Tuesday night’s Short Track program builds up to a climax, with the ladies’ 1000m heats, the men’s 500m heats and the ladies’ 3000m Relay Finals B and A. The crowd will look forward to Team Korea, who qualified for the Final A in spectacular fashion. Korea will face China, Italy and Canada in the battle for gold.
Havard Holmefjord Lorentzen (NOR) wiped off the dust of Norway’s speed skating history books on Monday. The 25-year-old sprinter claimed Norway's first Olympic 500m title since Finn Helgesen at the 1948 Olympics in Sankt Moritz, Switzerland. Korea’s Min Kyu Cha and China’s Tingyu Gao surprisingly seized the silver and bronze medals.
The Netherlands started their title defense in the Ladies’ Team Pursuit with a new Olympic record of 2:55.61. Japan finished a close second with 2:56.09 in the quarterfinals. Canada came third in 2:59.02 and the United States qualified fourth for the semifinals in 2:59.75.
Canada’s 2010 Olympic Champions Tessa Virtue/Scott Moir skated to the lead in the short dance, setting a record score at Gangneung Ice Arena on Monday. Two-time World Champions Gabriella Papadakis/ Guillaume Cizeron of France overcame a costume malfunction to place second, less than two points behind. U.S. Champions Madison Hubbell/Zachary Donohue are currently ranked third.
The men’s 500m is arguably the most competitive event in Speed Skating at the moment. 17 different skaters took at least one medal in this season’s ISU World Cup. Håvard Holmefjord Lorentzen (NOR) and Alex Boisvert-Lacroix (CAN) are the only ones who claimed more than one ISU World Cup gold this season.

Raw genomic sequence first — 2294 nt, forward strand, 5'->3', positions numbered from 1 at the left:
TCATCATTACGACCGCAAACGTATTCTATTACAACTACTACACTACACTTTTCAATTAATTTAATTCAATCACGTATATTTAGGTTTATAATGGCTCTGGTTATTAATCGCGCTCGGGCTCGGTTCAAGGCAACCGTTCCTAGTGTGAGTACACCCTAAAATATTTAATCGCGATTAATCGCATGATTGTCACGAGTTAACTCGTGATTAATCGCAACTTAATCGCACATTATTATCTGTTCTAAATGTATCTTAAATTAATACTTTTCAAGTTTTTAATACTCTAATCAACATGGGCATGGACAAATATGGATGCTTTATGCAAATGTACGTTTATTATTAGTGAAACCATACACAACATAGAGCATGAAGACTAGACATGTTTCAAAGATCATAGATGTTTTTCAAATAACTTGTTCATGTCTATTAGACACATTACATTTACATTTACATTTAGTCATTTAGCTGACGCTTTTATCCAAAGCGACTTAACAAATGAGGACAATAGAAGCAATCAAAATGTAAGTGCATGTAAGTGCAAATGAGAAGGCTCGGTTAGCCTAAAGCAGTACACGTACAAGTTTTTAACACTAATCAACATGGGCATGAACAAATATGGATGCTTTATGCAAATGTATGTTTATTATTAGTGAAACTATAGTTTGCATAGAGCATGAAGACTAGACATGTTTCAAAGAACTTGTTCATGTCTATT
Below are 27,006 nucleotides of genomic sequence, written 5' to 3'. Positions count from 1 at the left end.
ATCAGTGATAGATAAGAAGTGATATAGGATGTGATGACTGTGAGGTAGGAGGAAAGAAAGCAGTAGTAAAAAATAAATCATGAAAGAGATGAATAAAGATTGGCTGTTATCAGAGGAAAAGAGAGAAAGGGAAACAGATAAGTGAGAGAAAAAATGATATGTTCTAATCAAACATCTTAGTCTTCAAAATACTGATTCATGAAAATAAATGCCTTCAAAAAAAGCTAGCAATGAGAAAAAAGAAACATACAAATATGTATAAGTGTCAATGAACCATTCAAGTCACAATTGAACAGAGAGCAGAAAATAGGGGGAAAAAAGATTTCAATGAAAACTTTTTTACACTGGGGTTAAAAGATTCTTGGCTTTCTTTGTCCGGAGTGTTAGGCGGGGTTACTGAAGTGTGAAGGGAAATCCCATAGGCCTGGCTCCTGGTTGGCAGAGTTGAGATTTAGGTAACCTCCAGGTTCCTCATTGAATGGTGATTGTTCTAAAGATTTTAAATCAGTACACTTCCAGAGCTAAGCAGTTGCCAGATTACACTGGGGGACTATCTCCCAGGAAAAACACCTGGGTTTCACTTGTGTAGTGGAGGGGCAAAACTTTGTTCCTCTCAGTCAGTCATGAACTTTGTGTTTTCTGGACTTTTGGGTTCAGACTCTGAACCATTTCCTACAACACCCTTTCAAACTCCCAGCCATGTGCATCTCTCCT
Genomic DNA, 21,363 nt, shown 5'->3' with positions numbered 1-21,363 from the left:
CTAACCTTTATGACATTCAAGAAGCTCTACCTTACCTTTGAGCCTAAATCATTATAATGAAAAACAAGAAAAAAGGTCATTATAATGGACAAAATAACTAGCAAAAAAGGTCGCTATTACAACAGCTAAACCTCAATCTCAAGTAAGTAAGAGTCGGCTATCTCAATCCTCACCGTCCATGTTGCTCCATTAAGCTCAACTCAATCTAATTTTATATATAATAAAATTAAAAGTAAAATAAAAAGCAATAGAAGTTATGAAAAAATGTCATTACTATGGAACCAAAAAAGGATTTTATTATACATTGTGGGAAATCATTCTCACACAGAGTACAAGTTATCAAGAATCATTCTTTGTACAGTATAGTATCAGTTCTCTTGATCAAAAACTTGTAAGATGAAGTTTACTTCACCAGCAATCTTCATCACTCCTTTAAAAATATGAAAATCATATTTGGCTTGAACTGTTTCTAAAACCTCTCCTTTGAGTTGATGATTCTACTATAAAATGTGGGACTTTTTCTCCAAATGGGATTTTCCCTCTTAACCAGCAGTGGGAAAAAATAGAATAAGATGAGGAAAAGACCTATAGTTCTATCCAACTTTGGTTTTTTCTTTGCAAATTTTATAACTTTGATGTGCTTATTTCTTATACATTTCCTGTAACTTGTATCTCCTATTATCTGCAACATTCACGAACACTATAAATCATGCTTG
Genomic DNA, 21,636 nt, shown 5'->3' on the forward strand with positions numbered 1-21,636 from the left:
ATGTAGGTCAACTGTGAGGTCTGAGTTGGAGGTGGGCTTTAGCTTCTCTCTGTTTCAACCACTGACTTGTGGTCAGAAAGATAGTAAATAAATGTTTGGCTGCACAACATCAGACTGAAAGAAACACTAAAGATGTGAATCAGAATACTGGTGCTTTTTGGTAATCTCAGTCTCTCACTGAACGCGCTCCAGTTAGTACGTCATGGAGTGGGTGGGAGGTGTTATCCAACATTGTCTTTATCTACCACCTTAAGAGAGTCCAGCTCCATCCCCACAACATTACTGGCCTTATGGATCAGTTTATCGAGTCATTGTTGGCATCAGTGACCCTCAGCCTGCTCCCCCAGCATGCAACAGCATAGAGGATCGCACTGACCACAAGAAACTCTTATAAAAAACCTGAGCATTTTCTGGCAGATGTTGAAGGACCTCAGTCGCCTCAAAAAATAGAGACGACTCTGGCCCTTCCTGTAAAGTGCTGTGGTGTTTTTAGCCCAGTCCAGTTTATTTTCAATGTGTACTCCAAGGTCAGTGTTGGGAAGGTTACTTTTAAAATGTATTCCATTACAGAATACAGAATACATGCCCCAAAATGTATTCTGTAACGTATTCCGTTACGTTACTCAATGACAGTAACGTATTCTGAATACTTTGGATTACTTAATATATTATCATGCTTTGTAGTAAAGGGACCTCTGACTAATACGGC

Republic of Korea made a mark in the Men’s Team Pursuit quarterfinals on Sunday night. Seung-Hoon Lee, Jaewon Chun and Min Seok Kim finished their eight laps versus Italy in 3:39.29 to advance to the finals with the fastest time. The Netherlands came second in 3:40.03. Norway (3:40.09) and New-Zealand (3:41.18) grabbed the remaining semifinal tickets.
Nao Kodaira nailed it. After a winning streak of 15 races in the ISU World Cup over two seasons the Japanese rocket exploded for gold and an Olympic record in 36.94. Home favorite and title defender Sang-Hwa Lee (KOR) had to settle for silver in 37.33 and Karolina Erbanova (CZE) ran away with the bronze in 37.34.
The Ice Dance competition shapes up as a duel between the experienced 2010 Olympic Champions and 2014 Olympic silver medalists Tessa Virtue/Scott Moir (CAN) and young two-time World Champions Gabriella Papadakis/ Guillaume Cizeron (FRA).
The sport of Figure Skating is constantly evolving and every two years the ISU Members vote on rule changes during the ISU Congress. Spectators and viewers at home will notice a couple of changes since the 2014 Olympic Winter Games in Sochi.
It will be Korea versus Japan, Sang-Hwa Lee versus Nao Kodaira, in the ladies’ 500m on Sunday. Lee is the two-fold Olympic champion defending her title on home soil, but Kodaira has reigned the shortest speed skating distance with an iron fist over the past two seasons, winning in each of her last 15 World Cup appearances.
Japan’s ‘Samurai’ Yuzuru Hanyu was unstoppable on his way to his second consecutive Olympic gold medal at Gangneung Ice Arena on Saturday. World silver medalist Shoma Uno made it one-two for Japan by overtaking Spain’s two-time World Champion Javier Fernandez, who settled for the bronze. Hanyu triumphed what was a festival of quadruple jumps.
Saturday’s Short Track Speed Skating program Gangneung Ice Arena makes up for more exciting competition in the ladies’ 1500m and the men’s 1000m. The Ladies will start with the heats and skate all the way to the final, while the men already finished their heats on Tuesday. They will skate the quarter, semi and finals on Saturday.
Hong Zhang (CHN) handed China the first speed skating gold, when she won the ladies’ 1000m in Sochi four years ago. This time around, she’s not high up the list of favorites. Her preparations for PyeongChang 2018 have been plagued by a long struggle to overcome the pain she feels in her knees.